While it is an improvement on previous legislation, the Senate bill aimed at cracking down on NSA data collection, unveiled this week by Judiciary Committee Chairman Patrick Leahy, will not stop the spy agency from accessing the communications of Americans.

Analysis of the so called USA Freedom Act reveals that the bill will still provide NSA spies access to the data of every phone call that is made to and from the US. In addition, the probable-cause standard under the Fourth Amendment is still not present in the legislation.

In essence, the NSA will still be able to circumvent Constitutional protections, meaning that the bill does not go far enough, as far as some privacy advocates are concerned.

Sens. Ron Wyden (D-Ore.) and Mark Udall (D-Colo.), who have both been extremely critical of the NSA’s practices, said the bill was a “vast improvement” from previous legislation, but noted that it could still be used to spy on Americans via foreign intelligence authority.

Wyden and Udall released a statement Tuesday, noting that they will seek to strengthen the bill with an amendment to close the significant backdoor search “loophole” which allows for warrantless searches of Americans communications data.

The Senators pointed to a recent report from the director of national intelligence which noted “the NSA, CIA and FBI conduct warrantless searches of communications of Americans that are swept up under this authority.”

Under the new bill, NSA and CIA would not be prevented from conducting back door searches, and would only be required to count the number of times they do it, and report to Congress. The bill completely exempts the FBI from the reporting requirement despite the fact that the director of National intelligence James Clapper admitted that the FBI’s use of back door searches is substantial.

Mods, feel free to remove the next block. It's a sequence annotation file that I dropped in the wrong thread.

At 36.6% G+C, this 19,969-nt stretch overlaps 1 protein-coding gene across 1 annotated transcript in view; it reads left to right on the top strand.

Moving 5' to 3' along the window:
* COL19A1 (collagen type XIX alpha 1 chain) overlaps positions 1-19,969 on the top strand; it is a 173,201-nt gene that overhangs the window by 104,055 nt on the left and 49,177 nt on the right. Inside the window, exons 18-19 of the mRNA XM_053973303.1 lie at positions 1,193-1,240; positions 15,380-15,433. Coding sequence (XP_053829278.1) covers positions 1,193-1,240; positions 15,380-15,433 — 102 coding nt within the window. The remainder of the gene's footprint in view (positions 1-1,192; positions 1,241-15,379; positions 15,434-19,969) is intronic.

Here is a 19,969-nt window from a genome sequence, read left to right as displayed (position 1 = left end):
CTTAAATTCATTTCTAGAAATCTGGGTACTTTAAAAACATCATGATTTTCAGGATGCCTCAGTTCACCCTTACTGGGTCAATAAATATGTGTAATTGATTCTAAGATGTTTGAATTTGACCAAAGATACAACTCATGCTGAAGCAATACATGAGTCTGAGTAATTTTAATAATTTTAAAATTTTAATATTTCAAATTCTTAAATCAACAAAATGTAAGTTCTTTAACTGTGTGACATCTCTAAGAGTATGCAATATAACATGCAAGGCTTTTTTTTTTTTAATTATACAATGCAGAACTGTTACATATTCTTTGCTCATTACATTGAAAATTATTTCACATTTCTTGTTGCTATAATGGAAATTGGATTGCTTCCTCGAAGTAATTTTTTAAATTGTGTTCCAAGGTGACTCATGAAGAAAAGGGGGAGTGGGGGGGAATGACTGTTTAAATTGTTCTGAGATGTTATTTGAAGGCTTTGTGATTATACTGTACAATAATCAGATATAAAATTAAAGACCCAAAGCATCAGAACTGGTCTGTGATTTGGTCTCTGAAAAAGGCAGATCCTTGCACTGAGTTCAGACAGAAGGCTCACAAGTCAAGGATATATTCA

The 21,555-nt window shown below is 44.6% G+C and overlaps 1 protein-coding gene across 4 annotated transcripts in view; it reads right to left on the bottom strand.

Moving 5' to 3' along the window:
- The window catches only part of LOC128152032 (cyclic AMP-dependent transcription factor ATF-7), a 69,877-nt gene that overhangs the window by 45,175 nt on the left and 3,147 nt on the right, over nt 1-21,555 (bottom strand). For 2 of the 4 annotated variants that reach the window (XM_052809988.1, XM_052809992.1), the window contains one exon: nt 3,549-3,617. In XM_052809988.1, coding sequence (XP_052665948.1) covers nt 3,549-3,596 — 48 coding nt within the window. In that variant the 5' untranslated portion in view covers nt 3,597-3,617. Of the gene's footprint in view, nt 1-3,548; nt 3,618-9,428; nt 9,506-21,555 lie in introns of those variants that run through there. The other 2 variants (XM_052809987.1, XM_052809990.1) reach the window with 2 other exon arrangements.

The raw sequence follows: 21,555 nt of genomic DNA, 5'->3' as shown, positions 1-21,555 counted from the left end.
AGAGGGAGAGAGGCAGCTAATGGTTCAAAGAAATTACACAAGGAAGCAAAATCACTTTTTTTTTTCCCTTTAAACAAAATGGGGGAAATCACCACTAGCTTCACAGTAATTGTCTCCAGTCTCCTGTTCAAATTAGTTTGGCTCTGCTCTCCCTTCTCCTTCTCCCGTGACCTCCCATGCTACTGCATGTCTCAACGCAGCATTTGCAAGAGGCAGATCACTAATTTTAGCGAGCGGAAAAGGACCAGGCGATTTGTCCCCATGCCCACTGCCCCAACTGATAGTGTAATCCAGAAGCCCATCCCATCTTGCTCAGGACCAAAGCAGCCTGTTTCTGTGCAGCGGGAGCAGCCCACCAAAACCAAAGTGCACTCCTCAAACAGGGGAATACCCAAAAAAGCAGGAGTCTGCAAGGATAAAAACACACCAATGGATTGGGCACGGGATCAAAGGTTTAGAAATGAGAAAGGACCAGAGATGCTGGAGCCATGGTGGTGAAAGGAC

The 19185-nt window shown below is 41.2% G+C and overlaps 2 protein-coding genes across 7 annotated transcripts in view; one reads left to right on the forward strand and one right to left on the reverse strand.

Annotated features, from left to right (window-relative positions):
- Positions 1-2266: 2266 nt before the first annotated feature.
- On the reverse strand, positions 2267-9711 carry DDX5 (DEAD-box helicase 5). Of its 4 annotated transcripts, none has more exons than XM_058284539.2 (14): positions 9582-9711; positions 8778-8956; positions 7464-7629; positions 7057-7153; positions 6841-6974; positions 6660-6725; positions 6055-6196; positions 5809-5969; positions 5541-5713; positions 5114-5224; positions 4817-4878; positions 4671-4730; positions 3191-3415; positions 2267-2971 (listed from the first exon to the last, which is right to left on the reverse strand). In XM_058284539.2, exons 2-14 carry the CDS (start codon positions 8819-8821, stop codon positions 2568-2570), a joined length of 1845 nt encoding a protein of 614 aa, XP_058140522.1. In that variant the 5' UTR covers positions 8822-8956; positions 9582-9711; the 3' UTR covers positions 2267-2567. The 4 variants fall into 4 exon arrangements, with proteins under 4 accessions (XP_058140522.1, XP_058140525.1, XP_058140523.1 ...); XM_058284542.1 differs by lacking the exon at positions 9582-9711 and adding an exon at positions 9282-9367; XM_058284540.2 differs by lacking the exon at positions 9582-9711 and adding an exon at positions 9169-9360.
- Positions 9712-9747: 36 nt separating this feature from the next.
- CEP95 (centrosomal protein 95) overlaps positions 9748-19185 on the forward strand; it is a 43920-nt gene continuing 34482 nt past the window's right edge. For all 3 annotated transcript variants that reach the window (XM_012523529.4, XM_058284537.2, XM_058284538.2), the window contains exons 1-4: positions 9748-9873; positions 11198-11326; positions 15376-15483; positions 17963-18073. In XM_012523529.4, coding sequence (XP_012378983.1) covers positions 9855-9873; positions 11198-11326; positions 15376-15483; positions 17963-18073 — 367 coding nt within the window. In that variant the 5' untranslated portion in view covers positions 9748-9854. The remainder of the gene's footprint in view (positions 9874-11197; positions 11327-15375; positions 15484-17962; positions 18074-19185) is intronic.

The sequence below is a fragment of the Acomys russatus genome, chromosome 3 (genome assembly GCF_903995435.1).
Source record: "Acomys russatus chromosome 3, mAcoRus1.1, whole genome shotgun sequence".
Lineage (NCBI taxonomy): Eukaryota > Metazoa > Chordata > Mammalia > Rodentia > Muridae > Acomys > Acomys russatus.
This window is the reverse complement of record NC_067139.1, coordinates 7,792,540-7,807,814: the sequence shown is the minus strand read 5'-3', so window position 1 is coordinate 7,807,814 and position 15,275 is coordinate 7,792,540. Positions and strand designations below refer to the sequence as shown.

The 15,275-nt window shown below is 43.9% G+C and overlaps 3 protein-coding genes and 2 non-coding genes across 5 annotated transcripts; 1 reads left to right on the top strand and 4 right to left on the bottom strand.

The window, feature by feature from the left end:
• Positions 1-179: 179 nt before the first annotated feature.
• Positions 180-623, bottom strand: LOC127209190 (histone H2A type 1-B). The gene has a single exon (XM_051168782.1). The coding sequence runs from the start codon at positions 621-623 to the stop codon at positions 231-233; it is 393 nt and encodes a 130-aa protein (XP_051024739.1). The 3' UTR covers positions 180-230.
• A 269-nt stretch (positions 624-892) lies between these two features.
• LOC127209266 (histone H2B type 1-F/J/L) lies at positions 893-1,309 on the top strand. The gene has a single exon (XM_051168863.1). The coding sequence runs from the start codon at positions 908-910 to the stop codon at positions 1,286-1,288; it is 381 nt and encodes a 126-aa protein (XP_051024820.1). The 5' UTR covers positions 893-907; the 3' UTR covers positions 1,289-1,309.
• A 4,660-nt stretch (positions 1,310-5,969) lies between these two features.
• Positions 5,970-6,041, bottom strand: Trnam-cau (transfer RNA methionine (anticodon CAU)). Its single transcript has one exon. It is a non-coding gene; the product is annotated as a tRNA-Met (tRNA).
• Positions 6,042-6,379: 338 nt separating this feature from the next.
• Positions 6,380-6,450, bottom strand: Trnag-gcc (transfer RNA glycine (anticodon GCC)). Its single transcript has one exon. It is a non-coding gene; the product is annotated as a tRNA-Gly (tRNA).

“Congress needs to close this loophole, and we look forward to working with Chairman Leahy and our colleagues to address this issue when the bill comes before the full U.S. Senate,” the Senators said.

While expressing support for the bill, the ACLU admitted that it’s “not perfect.”

“The Senate bill is an improvement over the version passed by the House, but problems remain.” a statement reads. “It is important that the public understand that there is much more work to be done to narrow the government’s overbroad surveillance authorities to bring them in line with our Constitution and values. This is a marathon, not a sprint, and we have miles left to go.”

The so called ‘metadata’ of communication that the NSA has had unrestricted access to includes names and phone numbers of both callers, locations including zip codes, the time the call was made and how long it lasted, international mobile subscriber identity numbers of mobile callers, and calling card numbers.

The new legislation will ensure that the data is stored not by the government, but by the communications companies, a move that could present its own problems.

In order to access the information, the NSA would be required to ask the secret FISA court to retrieve the information from telcos. The NSA would only have to explain why they believe it may be terrorism related. Protections under the Fourth Amendment would still not be adhered to.


Steve Watson is a London based writer and editor for Alex Jones’ Infowars.com, and Prisonplanet.com. He has a Masters Degree in International Relations from the School of Politics at The University of Nottingham, and a Bachelor Of Arts Degree in Literature and Creative Writing from Nottingham Trent University.

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